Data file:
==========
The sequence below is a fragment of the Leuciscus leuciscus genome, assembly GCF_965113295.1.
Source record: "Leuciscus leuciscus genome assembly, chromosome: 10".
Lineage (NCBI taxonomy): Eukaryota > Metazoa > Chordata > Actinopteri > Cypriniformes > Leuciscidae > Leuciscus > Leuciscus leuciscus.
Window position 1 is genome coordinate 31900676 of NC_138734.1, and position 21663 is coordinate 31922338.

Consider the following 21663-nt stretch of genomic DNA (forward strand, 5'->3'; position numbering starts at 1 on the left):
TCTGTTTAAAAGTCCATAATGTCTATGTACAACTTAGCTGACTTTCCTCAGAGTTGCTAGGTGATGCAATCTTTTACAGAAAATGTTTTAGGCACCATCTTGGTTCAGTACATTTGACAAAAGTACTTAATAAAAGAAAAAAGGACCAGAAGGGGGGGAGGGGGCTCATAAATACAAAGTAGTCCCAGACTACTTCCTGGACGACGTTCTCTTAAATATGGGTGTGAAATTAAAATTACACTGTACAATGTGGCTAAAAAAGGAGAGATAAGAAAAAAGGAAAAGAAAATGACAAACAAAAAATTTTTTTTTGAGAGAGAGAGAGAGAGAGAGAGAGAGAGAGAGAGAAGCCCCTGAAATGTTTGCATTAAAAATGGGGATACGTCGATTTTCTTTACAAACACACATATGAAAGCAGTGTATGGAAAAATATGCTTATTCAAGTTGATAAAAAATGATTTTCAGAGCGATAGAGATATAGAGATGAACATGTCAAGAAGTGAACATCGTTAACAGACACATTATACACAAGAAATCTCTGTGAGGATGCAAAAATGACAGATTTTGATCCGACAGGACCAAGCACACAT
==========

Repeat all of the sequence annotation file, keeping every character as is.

The sequence below is a fragment of the Leuciscus leuciscus genome, assembly GCF_965113295.1.
Source record: "Leuciscus leuciscus genome assembly, chromosome: 10".
Lineage (NCBI taxonomy): Eukaryota > Metazoa > Chordata > Actinopteri > Cypriniformes > Leuciscidae > Leuciscus > Leuciscus leuciscus.
Window position 1 is genome coordinate 31900676 of NC_138734.1, and position 21663 is coordinate 31922338.

Consider the following 21663-nt stretch of genomic DNA (forward strand, 5'->3'; position numbering starts at 1 on the left):
TCTGTTTAAAAGTCCATAATGTCTATGTACAACTTAGCTGACTTTCCTCAGAGTTGCTAGGTGATGCAATCTTTTACAGAAAATGTTTTAGGCACCATCTTGGTTCAGTACATTTGACAAAAGTACTTAATAAAAGAAAAAAGGACCAGAAGGGGGGGAGGGGGCTCATAAATACAAAGTAGTCCCAGACTACTTCCTGGACGACGTTCTCTTAAATATGGGTGTGAAATTAAAATTACACTGTACAATGTGGCTAAAAAAGGAGAGATAAGAAAAAAGGAAAAGAAAATGACAAACAAAAAATTTTTTTTTGAGAGAGAGAGAGAGAGAGAGAGAGAGAGAGAGAGAAGCCCCTGAAATGTTTGCATTAAAAATGGGGATACGTCGATTTTCTTTACAAACACACATATGAAAGCAGTGTATGGAAAAATATGCTTATTCAAGTTGATAAAAAATGATTTTCAGAGCGATAGAGATATAGAGATGAACATGTCAAGAAGTGAACATCGTTAACAGACACATTATACACAAGAAATCTCTGTGAGGATGCAAAAATGACAGATTTTGATCCGACAGGACCAAGCACACAT